If you read both Stiltsville and Sea Creatures, you will be interested to see how Daniel experiments with themes and the ideas of marriage and family in Stiltsville. The mixed attractions of danger and the beauty of the stilt house settings are apparent in both. She also introduces the Stiltsville hermit in her first book – I enjoyed that!  And of course, the forces of nature play in both books.

This is an easy entertaining read with a relaxed and contented ending.  I’m looking forward to what comes next!

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What’s That Book? In the Night of Time by Antonio Muňoz Molina

In memory of my brother Rick who passed away on August 9, I’d like to share this review he wrote for my blog, originally published in 2016.

Title: In the Night of Time

Author: Antonio Muňoz Molina

Genre: Historical Fiction

Rating: 4 out of 5.

What’s it about? The outset of the Spanish Civil War, as seen through the eyes and experiences of a married, middle-aged architect with 2 children, and his affair with a younger American woman. By the end of the story, Spain is mired in senseless violence and the main character has escaped to New York alone, with his estranged wife and children remaining somewhere in Spain, the affair ended and the future uncertain.

How did you hear about it? Several “best of” book lists. The book has received many favorable reviews.

Closing comments: Rich with detailed descriptions, the book is highly effective in conveying through small incidents, minor characters and specific observations a depressing impression of the Republic, the Nationalists, their respective supporters and an entire people and nation sinking into an abyss, while at the same time telling an ambiguous story of a man expanding his personal experience while betraying his wife and children. The book is beautifully translated from Spanish by Edith Grossman.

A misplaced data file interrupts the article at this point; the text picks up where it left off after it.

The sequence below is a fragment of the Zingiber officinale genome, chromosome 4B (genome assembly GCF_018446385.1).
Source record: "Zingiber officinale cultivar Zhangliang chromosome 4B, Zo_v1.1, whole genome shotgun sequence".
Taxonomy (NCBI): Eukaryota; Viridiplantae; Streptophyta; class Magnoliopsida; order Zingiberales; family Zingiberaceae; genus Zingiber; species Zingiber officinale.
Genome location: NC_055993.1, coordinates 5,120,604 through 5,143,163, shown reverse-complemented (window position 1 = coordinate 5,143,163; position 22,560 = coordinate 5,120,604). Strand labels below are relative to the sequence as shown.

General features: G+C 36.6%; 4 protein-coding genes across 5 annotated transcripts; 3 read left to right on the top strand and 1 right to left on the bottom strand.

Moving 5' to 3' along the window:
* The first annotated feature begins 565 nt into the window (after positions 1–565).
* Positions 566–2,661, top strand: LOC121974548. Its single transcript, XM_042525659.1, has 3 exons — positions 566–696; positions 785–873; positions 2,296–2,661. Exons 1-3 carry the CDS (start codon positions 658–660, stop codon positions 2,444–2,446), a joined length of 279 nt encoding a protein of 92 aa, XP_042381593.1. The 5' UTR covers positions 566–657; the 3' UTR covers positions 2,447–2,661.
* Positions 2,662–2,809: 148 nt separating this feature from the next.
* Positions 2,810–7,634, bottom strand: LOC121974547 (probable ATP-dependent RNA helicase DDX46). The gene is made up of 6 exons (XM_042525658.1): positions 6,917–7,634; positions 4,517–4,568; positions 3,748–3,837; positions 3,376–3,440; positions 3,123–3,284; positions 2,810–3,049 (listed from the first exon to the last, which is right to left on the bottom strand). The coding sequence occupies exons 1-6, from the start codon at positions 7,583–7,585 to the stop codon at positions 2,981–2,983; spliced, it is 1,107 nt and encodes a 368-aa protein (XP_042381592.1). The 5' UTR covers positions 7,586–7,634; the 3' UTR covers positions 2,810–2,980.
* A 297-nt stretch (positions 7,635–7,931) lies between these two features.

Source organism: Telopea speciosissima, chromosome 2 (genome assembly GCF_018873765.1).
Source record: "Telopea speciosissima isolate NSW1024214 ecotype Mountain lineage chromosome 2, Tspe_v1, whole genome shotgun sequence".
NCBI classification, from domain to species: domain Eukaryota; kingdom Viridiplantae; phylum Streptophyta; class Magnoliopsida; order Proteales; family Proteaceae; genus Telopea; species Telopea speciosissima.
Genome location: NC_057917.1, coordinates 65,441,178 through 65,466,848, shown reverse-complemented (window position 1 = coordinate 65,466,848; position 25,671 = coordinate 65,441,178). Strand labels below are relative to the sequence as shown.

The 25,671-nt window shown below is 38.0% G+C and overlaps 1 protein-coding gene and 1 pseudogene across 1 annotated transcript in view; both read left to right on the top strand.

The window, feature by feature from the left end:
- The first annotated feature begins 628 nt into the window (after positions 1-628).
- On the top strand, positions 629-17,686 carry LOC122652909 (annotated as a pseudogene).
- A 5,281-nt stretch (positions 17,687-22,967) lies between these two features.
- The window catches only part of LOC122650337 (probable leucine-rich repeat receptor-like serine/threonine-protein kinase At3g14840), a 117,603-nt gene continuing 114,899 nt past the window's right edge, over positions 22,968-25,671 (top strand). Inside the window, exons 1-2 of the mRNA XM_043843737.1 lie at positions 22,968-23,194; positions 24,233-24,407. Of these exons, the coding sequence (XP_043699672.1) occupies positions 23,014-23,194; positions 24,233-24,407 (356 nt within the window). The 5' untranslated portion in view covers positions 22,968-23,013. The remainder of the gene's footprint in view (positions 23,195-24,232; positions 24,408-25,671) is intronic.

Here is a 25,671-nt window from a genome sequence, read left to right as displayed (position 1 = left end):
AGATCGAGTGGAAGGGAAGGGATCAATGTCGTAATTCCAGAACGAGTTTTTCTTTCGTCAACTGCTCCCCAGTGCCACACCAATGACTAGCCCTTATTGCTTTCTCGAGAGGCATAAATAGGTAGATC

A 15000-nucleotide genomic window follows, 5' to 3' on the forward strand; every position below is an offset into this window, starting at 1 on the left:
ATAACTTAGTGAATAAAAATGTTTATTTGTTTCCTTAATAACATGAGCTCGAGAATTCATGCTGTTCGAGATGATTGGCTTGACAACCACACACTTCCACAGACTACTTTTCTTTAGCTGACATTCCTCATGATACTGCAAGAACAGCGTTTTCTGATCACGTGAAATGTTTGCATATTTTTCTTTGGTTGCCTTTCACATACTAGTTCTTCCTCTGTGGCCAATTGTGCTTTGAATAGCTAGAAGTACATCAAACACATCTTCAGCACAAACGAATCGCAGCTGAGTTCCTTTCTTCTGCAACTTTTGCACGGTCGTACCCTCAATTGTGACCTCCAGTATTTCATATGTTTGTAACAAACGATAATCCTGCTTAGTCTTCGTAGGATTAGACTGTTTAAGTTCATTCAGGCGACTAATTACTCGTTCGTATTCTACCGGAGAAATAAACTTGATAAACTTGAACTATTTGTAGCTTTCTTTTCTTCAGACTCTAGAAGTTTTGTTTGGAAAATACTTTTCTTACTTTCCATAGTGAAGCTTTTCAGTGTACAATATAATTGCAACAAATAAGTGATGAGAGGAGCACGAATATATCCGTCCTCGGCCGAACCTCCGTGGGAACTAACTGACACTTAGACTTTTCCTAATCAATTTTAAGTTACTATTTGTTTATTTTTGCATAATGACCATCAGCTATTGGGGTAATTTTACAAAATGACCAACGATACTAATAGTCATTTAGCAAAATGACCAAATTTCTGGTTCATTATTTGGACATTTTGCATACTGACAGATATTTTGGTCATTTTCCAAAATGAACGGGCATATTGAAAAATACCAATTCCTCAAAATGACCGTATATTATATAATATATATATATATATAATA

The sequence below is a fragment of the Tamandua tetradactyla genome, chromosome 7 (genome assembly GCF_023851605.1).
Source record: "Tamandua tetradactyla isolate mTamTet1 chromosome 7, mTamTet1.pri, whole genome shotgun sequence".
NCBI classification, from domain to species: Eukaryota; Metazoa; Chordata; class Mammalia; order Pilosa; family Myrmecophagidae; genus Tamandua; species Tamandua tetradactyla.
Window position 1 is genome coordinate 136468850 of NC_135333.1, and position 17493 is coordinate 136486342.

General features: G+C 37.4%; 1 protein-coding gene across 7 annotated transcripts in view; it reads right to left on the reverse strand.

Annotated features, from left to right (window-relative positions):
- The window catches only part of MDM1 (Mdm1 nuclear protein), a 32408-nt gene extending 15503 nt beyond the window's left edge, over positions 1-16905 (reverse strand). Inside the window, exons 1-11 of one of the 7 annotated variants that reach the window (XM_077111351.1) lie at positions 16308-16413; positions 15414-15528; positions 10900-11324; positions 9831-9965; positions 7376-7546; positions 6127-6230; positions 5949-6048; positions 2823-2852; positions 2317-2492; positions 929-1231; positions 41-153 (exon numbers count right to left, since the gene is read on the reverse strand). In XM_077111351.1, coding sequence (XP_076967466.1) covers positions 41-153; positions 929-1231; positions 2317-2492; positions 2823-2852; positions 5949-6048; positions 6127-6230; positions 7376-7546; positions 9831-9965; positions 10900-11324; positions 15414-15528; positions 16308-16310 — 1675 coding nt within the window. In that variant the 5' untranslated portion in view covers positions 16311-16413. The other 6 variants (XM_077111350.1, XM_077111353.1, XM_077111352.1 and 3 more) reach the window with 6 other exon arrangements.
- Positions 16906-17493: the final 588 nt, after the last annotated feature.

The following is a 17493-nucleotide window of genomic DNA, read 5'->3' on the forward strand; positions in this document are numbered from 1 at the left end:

Contributor: Rick

Have you read something you’d like to share?  Consider being a contributor!  Contact bvitelli2009@gmail.com for more information.

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Short story review from: The Best American Short Stories 2004 – “Written in Stone” by Catherine Brady

Welcome to an occasional feature on Book Club Mom. Short reviews of short fiction. This selection comes from The 2004 edition of The Best American Short Stories, edited by Lorrie Moore.

“Written in Stone”
by
Catherine Brady

Rating: 5 out of 5.

I found myself immediately immersed in this story about an Iranian husband and his American wife, who separate after twenty years of marriage and try to navigate their new relationship. The narrator, a surgical nurse at a hospital in San Francisco, has told Hassan to leave because she cannot bear the thought of his betrayal. He’s moved in with a younger woman, an aspiring opera singer.

Hassan works as a liaison for a nonprofit that connects government, scientists and business and his overly gregarious nature has gotten him in trouble. He’s not being inappropriate, he tells his wife, he’s simply misunderstood. His behavior has gotten him into trouble before. Early in their marriage, they’d moved to Iran and lived with his family, during the fall of the Shah’s regime and the Ayatollah’s takeover. He’d talked too much, told too many jokes, and was picked up for questioning. They’d had to leave the country illegally.

Now, at Hassan’s insistence or maybe feelings of guilt or longing, he returns to their apartment once a week so they can have dinner together. Lately he tells her about his problems between him and the young singer. Some are because of the age difference, but one of the biggest problems for her is his drinking. The girlfriend doesn’t understand him, he complains to his wife. It’s a new dynamic between the narrator and Hassan, in which they analyze this new relationship. The reader sees them move back towards each other, through the routine of preparing meals together and talking companionably.

I enjoyed this story very much because of the contrast and similarities between Hassan’s marriage and their experiences in Iran. The author provides strong images of freedom, family loyalty, lush gardens with climbing roses, Persian cooking and dangerous political unrest. Hassan’s history and their marriage left me uncertain about their future together because I couldn’t quite decide if they would try or what concessions she would make, or even if they were concessions. I felt that they understood each other very well, but I wondered if that would be good for their marriage. I read this story twice and felt it even more the second time.

I highly recommend “Written in Stone” which the author wrote soon after 9/11.

Catherine Brady is an American short story writer. Her most recent collection, The Mechanics of Falling & Other Stories, was published in 2009. Her second short story collection, Curled in the Bed of Love, was the co-winner of the 2002 Flannery O’Connor Award for Short Fiction and a finalist for the 2003 Binghamton John Gardner Fiction Book Award. Brady’s first collection of short stories, The End of the Class War, was a finalist for the 2000 Western States Book Award in Fiction. Her stories have been included in Best American Short Stories 2004 and numerous anthologies and journals.